- Open Access
When the value of gold is zero
BMC Research Notesvolume 7, Article number: 404 (2014)
This manuscript presents the concerns around the increasingly common problem of not having readily available or useful “gold standard” measurements. This issue is particularly important in critical care where many measurements used in decision making are surrogates of what we would truly wish to use. However, the question is broad, important and applicable in many other areas.
In particular, a gold standard measurement often exists, but is not clinically (or ethically in some cases) feasible. The question is how does one even begin to develop new measurements or surrogates if one has no gold standard to compare with?
We raise this issue concisely with a specific example from mechanical ventilation, a core bread and butter therapy in critical care that is also a leading cause of length of stay and cost of care. Our proposed solution centers around a hierarchical validation approach that we believe would ameliorate ethics issues around radiation exposure that make current gold standard measures clinically infeasible, and thus provide a pathway to create a (new) gold standard.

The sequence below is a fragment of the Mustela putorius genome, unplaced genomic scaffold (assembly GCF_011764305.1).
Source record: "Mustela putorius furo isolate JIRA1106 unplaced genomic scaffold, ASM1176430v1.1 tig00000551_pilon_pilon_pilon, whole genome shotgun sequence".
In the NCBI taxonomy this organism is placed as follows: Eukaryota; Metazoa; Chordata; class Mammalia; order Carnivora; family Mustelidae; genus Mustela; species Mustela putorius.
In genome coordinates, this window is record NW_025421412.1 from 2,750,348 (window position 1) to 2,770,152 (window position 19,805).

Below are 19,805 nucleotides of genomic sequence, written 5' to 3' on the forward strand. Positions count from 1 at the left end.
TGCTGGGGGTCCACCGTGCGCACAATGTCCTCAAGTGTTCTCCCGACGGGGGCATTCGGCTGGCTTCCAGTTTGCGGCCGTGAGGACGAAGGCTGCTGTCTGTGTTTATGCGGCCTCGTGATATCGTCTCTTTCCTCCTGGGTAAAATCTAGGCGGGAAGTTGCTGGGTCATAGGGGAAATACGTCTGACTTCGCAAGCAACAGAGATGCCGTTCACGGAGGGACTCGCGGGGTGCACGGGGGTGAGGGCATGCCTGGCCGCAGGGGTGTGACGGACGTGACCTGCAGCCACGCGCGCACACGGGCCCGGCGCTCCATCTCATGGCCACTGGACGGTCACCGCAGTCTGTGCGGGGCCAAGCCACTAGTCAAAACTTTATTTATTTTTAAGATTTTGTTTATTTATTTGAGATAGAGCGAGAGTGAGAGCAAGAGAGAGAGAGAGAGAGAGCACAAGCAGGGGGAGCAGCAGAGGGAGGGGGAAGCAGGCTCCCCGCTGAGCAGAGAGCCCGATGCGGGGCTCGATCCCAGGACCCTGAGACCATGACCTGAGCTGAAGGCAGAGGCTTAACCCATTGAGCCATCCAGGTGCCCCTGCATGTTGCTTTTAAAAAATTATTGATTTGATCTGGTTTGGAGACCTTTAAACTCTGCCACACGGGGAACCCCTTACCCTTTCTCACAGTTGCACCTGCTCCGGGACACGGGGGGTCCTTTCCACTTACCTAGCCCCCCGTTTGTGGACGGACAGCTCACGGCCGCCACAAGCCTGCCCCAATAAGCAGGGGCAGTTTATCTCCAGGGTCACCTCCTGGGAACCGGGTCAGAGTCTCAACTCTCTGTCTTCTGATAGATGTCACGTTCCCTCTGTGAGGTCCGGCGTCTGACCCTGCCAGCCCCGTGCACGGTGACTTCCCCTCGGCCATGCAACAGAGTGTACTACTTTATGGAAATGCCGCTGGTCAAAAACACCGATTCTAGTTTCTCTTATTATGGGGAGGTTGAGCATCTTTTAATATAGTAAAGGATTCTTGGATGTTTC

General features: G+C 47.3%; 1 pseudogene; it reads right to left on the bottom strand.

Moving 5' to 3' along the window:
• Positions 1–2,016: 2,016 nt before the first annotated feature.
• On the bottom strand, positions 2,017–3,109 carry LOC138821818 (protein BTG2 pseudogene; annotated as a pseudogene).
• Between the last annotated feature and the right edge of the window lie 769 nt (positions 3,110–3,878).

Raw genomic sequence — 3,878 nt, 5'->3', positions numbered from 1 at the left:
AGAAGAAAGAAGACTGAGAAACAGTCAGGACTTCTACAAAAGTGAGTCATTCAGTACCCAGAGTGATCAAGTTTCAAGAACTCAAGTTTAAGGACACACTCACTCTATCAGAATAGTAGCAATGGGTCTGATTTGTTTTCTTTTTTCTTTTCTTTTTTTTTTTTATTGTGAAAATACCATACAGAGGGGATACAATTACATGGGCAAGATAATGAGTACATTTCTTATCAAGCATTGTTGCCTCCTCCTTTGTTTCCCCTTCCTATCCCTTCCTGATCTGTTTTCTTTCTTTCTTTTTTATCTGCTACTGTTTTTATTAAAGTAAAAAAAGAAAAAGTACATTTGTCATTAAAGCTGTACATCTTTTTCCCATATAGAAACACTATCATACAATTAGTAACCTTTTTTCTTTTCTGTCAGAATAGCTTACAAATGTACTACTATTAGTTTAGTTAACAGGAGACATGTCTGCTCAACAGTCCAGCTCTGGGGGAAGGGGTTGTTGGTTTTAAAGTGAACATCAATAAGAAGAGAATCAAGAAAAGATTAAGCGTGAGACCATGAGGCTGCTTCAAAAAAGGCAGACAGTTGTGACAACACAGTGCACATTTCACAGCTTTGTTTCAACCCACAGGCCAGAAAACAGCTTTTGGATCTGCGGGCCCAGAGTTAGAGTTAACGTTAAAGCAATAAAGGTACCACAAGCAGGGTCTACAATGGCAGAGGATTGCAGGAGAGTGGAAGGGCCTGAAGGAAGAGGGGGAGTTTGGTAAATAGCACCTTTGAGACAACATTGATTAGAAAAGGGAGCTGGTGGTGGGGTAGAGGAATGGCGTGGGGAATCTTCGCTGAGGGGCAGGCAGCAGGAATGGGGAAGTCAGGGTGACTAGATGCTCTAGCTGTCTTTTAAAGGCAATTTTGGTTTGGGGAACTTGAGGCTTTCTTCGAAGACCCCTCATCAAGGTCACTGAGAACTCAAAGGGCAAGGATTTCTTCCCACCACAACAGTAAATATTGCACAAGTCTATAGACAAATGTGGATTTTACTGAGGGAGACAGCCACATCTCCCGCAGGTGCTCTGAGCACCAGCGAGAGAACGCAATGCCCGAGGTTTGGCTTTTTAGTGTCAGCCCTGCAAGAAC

The gold standard
Medicine is dominated by measurements. Behind virtually every decision lurks one or more measurements of one or more physiological or biochemical parameters. Although it is sometimes less directly acknowledged, there is the obvious significant impact of the quality of the measurement on the ability to deliver the desired quality of care.
Thus, for most measurements in medicine, there exists one or more “gold standards”. While there is debate over the definition , “gold standard” here simply represents the best available measurement of a parameter, even if it is not the most cost effective or clinically feasible. These gold standards are the metrics to which any new measurement is compared, as well as the means by which potential variability in study outcomes can be assessed.
Incorporating evidence-based medicine into current clinical practice is a main avenue for optimizing care . However, this goal has proven very difficult in critical care medicine, where there are numerous examples of clinical trials yielding conflicting results or failing to deliver clear results. It bears repeating that measurements are at the heart of the intervention and outcome assessment in these clinical trials. The practice of critical care, perhaps more than any other specialty, is driven by metrics that are surrogates of pathophysiological processes. Diagnostics in critical care are not primarily laboratory based, as they are in oncology or hematology for example. Thus, one can test for cell markers in types of lymphoma, but there are no gold standard diagnostics to quantify pathophysiological processes seen in acute respiratory distress syndrome (ARDS) and septic shock. Yet, managing these conditions and other pathophysiological derangements are the ‘bread and butter’ of critical care.